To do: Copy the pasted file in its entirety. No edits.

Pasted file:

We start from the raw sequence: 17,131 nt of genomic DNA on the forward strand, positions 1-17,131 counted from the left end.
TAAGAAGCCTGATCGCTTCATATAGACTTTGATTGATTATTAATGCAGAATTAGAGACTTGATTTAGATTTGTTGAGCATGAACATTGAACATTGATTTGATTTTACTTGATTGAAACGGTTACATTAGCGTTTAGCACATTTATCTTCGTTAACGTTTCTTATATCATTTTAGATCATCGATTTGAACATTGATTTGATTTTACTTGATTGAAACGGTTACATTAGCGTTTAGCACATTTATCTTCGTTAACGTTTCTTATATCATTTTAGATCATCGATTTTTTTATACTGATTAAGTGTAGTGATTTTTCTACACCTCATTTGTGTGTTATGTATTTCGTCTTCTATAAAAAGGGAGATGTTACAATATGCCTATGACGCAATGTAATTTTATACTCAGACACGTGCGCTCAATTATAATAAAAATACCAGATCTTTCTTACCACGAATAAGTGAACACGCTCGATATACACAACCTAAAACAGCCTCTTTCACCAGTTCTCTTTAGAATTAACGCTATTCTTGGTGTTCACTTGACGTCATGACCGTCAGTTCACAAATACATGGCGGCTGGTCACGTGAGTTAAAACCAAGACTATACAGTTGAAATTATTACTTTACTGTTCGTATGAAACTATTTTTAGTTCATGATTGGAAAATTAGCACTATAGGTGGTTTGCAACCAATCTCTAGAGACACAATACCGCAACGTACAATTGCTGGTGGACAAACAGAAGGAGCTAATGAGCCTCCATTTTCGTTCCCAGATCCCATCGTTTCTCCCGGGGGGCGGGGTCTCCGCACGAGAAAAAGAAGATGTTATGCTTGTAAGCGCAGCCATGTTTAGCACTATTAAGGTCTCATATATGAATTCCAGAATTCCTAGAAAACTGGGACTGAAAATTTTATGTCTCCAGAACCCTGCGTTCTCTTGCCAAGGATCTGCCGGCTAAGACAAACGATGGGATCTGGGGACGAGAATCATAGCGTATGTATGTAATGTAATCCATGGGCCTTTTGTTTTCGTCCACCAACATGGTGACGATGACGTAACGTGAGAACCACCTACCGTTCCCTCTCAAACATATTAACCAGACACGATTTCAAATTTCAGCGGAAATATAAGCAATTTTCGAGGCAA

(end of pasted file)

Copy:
We start from the raw sequence: 17,131 nt of genomic DNA on the forward strand, positions 1-17,131 counted from the left end.
TAAGAAGCCTGATCGCTTCATATAGACTTTGATTGATTATTAATGCAGAATTAGAGACTTGATTTAGATTTGTTGAGCATGAACATTGAACATTGATTTGATTTTACTTGATTGAAACGGTTACATTAGCGTTTAGCACATTTATCTTCGTTAACGTTTCTTATATCATTTTAGATCATCGATTTGAACATTGATTTGATTTTACTTGATTGAAACGGTTACATTAGCGTTTAGCACATTTATCTTCGTTAACGTTTCTTATATCATTTTAGATCATCGATTTTTTTATACTGATTAAGTGTAGTGATTTTTCTACACCTCATTTGTGTGTTATGTATTTCGTCTTCTATAAAAAGGGAGATGTTACAATATGCCTATGACGCAATGTAATTTTATACTCAGACACGTGCGCTCAATTATAATAAAAATACCAGATCTTTCTTACCACGAATAAGTGAACACGCTCGATATACACAACCTAAAACAGCCTCTTTCACCAGTTCTCTTTAGAATTAACGCTATTCTTGGTGTTCACTTGACGTCATGACCGTCAGTTCACAAATACATGGCGGCTGGTCACGTGAGTTAAAACCAAGACTATACAGTTGAAATTATTACTTTACTGTTCGTATGAAACTATTTTTAGTTCATGATTGGAAAATTAGCACTATAGGTGGTTTGCAACCAATCTCTAGAGACACAATACCGCAACGTACAATTGCTGGTGGACAAACAGAAGGAGCTAATGAGCCTCCATTTTCGTTCCCAGATCCCATCGTTTCTCCCGGGGGGCGGGGTCTCCGCACGAGAAAAAGAAGATGTTATGCTTGTAAGCGCAGCCATGTTTAGCACTATTAAGGTCTCATATATGAATTCCAGAATTCCTAGAAAACTGGGACTGAAAATTTTATGTCTCCAGAACCCTGCGTTCTCTTGCCAAGGATCTGCCGGCTAAGACAAACGATGGGATCTGGGGACGAGAATCATAGCGTATGTATGTAATGTAATCCATGGGCCTTTTGTTTTCGTCCACCAACATGGTGACGATGACGTAACGTGAGAACCACCTACCGTTCCCTCTCAAACATATTAACCAGACACGATTTCAAATTTCAGCGGAAATATAAGCAATTTTCGAGGCAA